Khalistan slogans at Dilawar's bhog despite SGPC objections

  • HT Correspondent, Hindustan Times, Amritsar
  • Updated: Aug 31, 2014 23:08 IST

Despite objections from the Shiromani Gurdwara Parbandhak Committee (SGPC), a group of Sikh radicals raised anti-national slogans at the conclusion of a 'bhog' ceremony of Dilawar Singh - the human bomb that killed former chief minister Beant Singh on this day of 1995 outside the Civil Secretariat at Chandigarh.

The bhog ceremony was held at the Akal Takht and as soon as it concluded a couple of people sitting there raised pro-Khalistan slogans. SGPC 'sewadars' present on the occasion requested them not to raise slogans, but to no avail. However, the sloganeering was brief and the crowd dispersed peacefully.
The ceremony was organised at the instance of the parents of Dilawar Singh. Akal Takht jathedar Giani Gurbachan Singh stayed away from the ceremony so did SGPC chief Avtar Singh Makkar and his senior officials.

The ceremony was attended by activists of the Dal Khalsa, Shiromani Akali Dal (Amritsar) and a couple of youngsters, who were not aligned to any group. The SGPC had made elaborate security arrangements, as it did not want another repeat of the unsavory happenings that had occurred during the Operation Bluestar anniversary on June 6.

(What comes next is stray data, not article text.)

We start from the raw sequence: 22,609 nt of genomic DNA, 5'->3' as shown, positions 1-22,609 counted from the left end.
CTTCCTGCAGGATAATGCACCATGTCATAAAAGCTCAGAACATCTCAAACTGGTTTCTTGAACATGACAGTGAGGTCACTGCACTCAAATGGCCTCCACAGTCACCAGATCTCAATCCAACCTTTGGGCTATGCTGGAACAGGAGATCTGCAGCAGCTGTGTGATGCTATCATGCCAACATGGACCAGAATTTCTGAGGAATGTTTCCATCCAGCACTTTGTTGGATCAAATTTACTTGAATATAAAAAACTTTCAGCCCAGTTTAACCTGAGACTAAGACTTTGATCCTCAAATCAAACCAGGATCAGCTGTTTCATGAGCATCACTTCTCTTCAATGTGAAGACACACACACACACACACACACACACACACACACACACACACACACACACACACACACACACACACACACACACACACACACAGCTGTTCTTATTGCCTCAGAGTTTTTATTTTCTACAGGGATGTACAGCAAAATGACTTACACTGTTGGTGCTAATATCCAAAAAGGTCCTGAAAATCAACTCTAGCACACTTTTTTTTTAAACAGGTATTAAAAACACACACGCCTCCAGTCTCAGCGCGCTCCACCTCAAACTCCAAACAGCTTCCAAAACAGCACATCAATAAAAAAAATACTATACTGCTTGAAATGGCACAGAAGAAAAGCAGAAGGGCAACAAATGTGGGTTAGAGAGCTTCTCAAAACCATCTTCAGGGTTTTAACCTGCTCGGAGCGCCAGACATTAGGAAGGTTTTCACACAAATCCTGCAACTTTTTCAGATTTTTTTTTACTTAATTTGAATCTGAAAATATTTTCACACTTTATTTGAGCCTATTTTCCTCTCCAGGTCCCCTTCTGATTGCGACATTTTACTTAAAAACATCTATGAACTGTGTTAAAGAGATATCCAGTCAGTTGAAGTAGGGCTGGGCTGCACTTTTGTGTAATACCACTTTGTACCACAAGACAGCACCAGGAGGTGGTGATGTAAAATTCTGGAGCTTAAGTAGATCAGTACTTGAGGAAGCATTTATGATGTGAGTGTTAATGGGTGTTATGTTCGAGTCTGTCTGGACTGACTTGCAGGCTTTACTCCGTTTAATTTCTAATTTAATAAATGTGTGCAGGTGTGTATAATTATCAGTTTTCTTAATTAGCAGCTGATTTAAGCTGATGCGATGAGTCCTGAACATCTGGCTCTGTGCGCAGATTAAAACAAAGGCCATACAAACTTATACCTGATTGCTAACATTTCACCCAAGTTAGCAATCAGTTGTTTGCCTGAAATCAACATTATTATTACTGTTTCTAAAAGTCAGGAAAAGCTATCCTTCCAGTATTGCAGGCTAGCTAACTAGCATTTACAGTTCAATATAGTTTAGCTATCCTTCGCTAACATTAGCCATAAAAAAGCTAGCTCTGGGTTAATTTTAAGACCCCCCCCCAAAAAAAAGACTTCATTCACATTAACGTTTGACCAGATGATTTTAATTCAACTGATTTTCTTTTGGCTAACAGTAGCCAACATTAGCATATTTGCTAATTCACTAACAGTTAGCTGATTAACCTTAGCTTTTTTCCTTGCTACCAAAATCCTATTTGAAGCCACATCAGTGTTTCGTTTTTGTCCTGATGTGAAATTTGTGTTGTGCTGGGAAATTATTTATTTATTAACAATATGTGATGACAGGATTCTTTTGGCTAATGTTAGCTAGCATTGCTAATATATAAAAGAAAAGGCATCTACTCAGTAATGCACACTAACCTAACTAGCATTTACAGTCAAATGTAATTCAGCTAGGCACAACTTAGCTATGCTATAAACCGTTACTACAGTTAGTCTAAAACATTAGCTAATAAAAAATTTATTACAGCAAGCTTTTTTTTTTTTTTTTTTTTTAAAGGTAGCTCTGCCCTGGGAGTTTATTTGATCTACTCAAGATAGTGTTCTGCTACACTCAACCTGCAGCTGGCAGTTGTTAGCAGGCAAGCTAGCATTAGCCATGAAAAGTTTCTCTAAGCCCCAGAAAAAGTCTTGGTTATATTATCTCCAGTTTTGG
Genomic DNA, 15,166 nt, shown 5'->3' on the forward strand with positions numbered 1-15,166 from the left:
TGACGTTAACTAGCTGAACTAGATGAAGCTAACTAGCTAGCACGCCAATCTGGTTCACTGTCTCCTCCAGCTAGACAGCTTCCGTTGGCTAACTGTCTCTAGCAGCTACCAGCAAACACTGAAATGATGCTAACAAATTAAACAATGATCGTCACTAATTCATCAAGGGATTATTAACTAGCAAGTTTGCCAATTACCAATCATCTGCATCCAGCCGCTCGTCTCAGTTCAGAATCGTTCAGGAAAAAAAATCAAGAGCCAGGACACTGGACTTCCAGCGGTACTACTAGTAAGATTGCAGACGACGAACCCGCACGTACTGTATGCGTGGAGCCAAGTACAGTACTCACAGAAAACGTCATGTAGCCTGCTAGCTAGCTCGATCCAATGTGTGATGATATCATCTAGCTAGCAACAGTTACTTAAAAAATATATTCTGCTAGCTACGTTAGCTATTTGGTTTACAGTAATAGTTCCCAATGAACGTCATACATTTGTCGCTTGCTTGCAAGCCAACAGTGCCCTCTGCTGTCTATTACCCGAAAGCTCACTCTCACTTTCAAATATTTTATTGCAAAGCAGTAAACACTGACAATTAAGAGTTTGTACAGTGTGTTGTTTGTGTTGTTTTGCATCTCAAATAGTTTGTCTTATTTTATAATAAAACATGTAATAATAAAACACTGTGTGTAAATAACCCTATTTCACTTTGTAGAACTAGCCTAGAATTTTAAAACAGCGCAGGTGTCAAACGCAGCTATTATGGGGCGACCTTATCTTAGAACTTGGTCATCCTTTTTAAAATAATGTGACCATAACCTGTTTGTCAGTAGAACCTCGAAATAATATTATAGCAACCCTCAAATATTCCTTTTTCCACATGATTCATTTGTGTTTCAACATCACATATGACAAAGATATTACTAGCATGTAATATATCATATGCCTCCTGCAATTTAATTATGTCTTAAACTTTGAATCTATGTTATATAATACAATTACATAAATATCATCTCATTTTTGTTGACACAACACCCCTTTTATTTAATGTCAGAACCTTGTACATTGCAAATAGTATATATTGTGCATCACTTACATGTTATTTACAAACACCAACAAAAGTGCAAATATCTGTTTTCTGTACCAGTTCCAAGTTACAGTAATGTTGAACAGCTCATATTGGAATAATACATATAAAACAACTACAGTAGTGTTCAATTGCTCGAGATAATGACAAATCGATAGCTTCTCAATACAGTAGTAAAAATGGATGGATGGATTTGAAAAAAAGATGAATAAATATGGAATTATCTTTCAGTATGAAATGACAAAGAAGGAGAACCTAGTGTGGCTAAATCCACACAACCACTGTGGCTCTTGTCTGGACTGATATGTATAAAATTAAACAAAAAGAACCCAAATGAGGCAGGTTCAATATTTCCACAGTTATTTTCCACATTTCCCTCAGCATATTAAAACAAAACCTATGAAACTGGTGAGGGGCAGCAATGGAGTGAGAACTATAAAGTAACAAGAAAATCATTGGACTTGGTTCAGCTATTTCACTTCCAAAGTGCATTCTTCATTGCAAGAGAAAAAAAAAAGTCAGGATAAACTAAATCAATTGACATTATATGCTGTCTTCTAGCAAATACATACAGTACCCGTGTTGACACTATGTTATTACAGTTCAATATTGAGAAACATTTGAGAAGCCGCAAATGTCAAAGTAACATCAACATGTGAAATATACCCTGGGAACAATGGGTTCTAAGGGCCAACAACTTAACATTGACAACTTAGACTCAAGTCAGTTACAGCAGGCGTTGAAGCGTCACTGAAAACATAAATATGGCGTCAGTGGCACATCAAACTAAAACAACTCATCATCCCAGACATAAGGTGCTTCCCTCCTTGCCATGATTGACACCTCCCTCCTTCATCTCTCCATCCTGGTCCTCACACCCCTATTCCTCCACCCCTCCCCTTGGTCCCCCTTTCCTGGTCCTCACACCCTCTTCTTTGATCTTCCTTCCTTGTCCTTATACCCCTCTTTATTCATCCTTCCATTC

At the end of the ceremony, the brother of Dilawar Singh was honoured with a 'siropa' (robe of honour) by Giani Jagtar Singh, head granthi of Harmandir Sahib.
No speeches were allowed on the occasion.

'Oppose RSS designs to brand Sikhs as Hindus'

Meanwhile, the Dal Khalsa called upon all Sikhs to oppose the Rashtriya Swayamsevak Sangh (RSS) attempts to brand Sikhs as Hindus. During a seminar here, the statement of RSS chief Mohan Bhagwat describing those residing in 'Hindustan' as 'Hindus' was discussed by speakers.

Dal Khalsa spokesperson Kanwarpal Singh said Sikhs were a separate community and people like Bhagwat should refrain from making such comments.
He criticised the ruling Shiromani Akali Dal (SAD) leadership for striking an alliance with Hindutva forces. He said it was the Akali leadership that had allowed the RSS and the BJP to have a field day in Punjab.

"The Congress harmed the Sikhs physically by getting hundreds killed during the 1984 riots, but the BJP was hitting at the roots and foundations of the Sikh religion," he added.
Prof Jagmohan Singh, a human rights activist, spoke on the role of the youth in shaping the present and future of the Sikh community.
The seminar also passed a resolution: "Sikhism is a separate and independent religion and Sikhs are not a part of Hinduism, as they have their own distinct identity."

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